Prevention of High School Dropout
Prevention of High School Dropout
Having critically analyzed the consequence of high school dropout in the recent time and future implication to the United States, it is important for me at this juncture to forward this practicable way forward to the Office of Mr. President, United State of America for suggested actions and policy implementation in order to curb the trend. Every lost student from the school into the world of illiteracy is a threat to our future economy and the intellectual human fertility. Firstly, the understanding of the reasons of what seems to have precipitated dropout is critical to the solution drives.
Since struggling poor students account for the highest statistic among the dropout students, aid at getting these people for necessary assistance need to be facilitated through the informed teachers who are most close to them. The involvement of State administrative officers is equally important for information relay. There is a need to bring available resource centre to the target school. Aid officers need to work in partnership with school officers in charge, the community leaders and youth friendly organizations within and outside the school premises for more productive concerted effort.
Secondly, establishment of network of model program between school counseling unit and Government or non-governmental organizations on youth mentoring will assist in the prevention of high school dropout. The counseling unit needs to be well supported in every high school. A mere companion with students can save a future of misfortune. Through interactions of students with the counselor, the school will recognize the prevailing need of a potential dropout student and initiate a networking scheme to appropriate quarters for rescue.
Some may have psychological or psychosocial re-orientation need about the importance of staying in school as against whatever reason for intending dropout. Easy accessibility and companion gesture must be advocate through student survey after visit. Through efficient and friendly students/counselor interaction, the school management and the State can come up with a biannual statistics on findings. These findings are then used as the basis for teaching and curricula drawn-up. Personal problems are best treated privately; hence, counselor needs to respect individuals’ privacy irrespective of the age to avoid discouraging attendants.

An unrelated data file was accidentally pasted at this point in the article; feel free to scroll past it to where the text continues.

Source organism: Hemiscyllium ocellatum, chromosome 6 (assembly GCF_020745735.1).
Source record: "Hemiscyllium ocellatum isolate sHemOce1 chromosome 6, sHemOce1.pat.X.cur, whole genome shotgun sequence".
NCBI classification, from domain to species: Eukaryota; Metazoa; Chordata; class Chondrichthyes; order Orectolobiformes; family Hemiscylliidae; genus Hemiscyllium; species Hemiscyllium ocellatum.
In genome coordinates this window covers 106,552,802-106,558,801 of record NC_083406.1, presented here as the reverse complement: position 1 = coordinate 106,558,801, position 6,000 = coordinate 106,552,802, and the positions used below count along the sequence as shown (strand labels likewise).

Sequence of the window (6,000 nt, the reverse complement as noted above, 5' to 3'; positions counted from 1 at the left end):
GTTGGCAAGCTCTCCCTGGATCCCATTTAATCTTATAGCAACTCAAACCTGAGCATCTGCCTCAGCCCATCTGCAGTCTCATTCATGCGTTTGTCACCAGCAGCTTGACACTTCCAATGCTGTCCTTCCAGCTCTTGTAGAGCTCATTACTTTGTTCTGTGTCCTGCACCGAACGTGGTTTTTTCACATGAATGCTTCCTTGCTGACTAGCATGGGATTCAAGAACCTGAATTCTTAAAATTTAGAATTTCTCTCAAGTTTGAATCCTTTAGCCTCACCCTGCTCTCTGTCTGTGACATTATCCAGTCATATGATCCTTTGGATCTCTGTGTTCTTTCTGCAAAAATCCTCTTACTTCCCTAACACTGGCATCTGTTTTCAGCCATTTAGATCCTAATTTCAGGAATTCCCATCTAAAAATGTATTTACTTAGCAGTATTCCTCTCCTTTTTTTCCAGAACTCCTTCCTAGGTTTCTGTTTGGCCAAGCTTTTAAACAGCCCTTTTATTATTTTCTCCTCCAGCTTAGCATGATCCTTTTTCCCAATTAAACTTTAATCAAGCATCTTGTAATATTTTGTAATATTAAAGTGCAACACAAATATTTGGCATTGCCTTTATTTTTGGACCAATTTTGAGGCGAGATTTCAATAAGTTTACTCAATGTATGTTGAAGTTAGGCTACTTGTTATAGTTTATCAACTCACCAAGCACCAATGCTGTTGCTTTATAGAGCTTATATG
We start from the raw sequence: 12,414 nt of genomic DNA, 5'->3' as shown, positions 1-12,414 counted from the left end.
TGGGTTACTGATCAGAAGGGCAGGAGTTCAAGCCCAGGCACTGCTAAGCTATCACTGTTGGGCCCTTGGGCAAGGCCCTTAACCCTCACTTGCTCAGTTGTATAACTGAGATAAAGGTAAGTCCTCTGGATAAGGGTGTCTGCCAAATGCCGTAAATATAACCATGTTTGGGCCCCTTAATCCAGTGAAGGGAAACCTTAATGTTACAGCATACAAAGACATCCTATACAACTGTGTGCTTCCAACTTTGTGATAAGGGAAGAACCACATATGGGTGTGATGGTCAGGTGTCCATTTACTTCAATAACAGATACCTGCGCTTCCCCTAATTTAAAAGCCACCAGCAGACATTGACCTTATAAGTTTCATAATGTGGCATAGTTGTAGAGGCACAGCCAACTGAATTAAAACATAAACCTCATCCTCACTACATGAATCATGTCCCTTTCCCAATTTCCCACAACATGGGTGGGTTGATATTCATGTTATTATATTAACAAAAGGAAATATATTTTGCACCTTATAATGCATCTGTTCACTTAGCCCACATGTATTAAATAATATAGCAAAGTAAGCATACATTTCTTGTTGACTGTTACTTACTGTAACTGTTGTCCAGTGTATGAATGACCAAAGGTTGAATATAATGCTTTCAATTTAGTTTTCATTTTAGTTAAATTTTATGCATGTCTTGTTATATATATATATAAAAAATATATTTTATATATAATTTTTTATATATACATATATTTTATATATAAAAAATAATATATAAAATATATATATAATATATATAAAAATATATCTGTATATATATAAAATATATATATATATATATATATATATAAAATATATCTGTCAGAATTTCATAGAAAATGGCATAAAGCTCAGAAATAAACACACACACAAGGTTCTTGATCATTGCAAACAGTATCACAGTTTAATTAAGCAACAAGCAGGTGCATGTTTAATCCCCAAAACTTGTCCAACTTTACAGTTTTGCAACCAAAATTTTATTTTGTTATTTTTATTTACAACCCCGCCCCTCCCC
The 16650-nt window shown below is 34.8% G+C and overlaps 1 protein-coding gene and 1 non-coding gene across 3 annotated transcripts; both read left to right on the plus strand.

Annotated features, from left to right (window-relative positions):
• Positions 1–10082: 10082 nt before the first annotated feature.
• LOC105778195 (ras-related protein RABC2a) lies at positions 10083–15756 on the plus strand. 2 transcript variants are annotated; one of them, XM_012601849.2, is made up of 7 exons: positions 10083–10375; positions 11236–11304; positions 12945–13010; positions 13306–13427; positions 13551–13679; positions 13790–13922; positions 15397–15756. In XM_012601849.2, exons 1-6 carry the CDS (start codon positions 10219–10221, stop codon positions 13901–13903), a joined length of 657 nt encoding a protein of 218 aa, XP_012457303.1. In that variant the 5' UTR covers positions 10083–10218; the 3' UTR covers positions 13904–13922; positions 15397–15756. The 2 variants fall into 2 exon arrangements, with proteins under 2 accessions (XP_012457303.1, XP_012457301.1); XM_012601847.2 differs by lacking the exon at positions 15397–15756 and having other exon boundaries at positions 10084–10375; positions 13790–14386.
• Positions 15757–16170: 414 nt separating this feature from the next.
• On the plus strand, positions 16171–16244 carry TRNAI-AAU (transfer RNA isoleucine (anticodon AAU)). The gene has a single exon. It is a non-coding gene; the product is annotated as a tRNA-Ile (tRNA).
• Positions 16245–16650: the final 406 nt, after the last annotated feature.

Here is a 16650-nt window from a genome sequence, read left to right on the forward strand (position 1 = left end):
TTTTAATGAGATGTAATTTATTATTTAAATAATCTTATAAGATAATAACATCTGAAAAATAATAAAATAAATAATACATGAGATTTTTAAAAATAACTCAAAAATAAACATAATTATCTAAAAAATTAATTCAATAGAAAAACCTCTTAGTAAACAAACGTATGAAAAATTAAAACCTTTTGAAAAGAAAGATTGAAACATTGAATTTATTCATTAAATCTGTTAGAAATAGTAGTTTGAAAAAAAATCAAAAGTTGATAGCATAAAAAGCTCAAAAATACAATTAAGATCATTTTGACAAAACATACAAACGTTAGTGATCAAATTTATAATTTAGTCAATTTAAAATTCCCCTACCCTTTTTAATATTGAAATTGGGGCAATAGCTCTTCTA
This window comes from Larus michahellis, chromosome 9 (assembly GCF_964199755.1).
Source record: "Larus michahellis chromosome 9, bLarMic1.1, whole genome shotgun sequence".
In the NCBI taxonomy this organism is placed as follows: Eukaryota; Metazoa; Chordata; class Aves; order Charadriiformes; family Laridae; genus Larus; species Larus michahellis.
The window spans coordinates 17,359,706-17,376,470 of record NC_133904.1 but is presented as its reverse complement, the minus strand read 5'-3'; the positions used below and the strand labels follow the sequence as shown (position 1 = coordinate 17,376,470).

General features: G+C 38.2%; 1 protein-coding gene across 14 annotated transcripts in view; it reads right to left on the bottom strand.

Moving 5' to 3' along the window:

Through this plan, causes of dropouts such fear of violence in school, family poor financial status, consequence of parental divorce, unfriendly teacher-student relationship, teachers’ poor knowledge of student learning technique, and self-emotional issues will not cause dropout. Thirdly, enforcement of curriculum to help students discover the relationship between what is learnt at school in connection with the real world is vital to sustain student mood to always desire for more in school and never get bore to have thought of dropping out.
Through the State education policy, one would suggest the creation of an intermediary arm that organizes programs and trainings for school teachers. It is likely for teachers to lose touch with the reality of the industrial world, this Intermediary program will keep reminding the instructors and teachers of the expected values in the labor force or entrepreneurship (Raby 1990). In summary, the suggested aforementioned ways of preventing dropout in the United States point at real-time educational policy reform in line with latest findings.
Reforms need to be dynamic with the modernizing world. A check at policy performance is as important as the policy itself, therefore, concerted effort must be instituted to avert wasting of effort in policy formulation. Our educational system will soon be wiped out of dropout cases if these measures are harnessed together. Long Live the America! Work Cited Raby, M. (1990). “The California Partnership Academies. ” Redwood City, CA: Sequoia Union High School District. Robledo, M. R.
, & Rivera, C. (1990). “Partners for Valued Youth: Dropout prevention strategies for at-risk language minority students. ” San Antonio, TX: Intercultural Development Research Association. Jay Smink, (2009). 15 Effective Strategies for Dropout Prevention. National Dropout Prevention Center at Clemson University. Online article. Site Available at: http://www. schargel. com/index. php? s=prevention+of+dropout. Retrieved on 04-15-2009. http://www. americaspromise. org/APAPage. aspx? id=10158
University/College: University of Arkansas System
Type of paper: Thesis/Dissertation Chapter
Date: 4 November 2016
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